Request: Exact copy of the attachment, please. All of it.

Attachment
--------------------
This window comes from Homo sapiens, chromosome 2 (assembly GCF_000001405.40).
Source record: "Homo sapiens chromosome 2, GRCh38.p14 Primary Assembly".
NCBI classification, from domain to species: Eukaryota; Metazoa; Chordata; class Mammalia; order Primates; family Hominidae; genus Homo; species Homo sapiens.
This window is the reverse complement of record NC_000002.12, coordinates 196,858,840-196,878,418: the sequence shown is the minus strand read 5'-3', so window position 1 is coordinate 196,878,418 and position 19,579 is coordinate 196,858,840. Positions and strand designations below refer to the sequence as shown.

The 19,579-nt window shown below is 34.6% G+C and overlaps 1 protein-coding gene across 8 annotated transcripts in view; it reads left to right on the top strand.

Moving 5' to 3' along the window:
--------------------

This window comes from Homo sapiens, chromosome 2 (assembly GCF_000001405.40).
Source record: "Homo sapiens chromosome 2, GRCh38.p14 Primary Assembly".
NCBI classification, from domain to species: Eukaryota; Metazoa; Chordata; class Mammalia; order Primates; family Hominidae; genus Homo; species Homo sapiens.
This window is the reverse complement of record NC_000002.12, coordinates 196,858,840-196,878,418: the sequence shown is the minus strand read 5'-3', so window position 1 is coordinate 196,878,418 and position 19,579 is coordinate 196,858,840. Positions and strand designations below refer to the sequence as shown.

The 19,579-nt window shown below is 34.6% G+C and overlaps 1 protein-coding gene across 8 annotated transcripts in view; it reads left to right on the top strand.

Moving 5' to 3' along the window: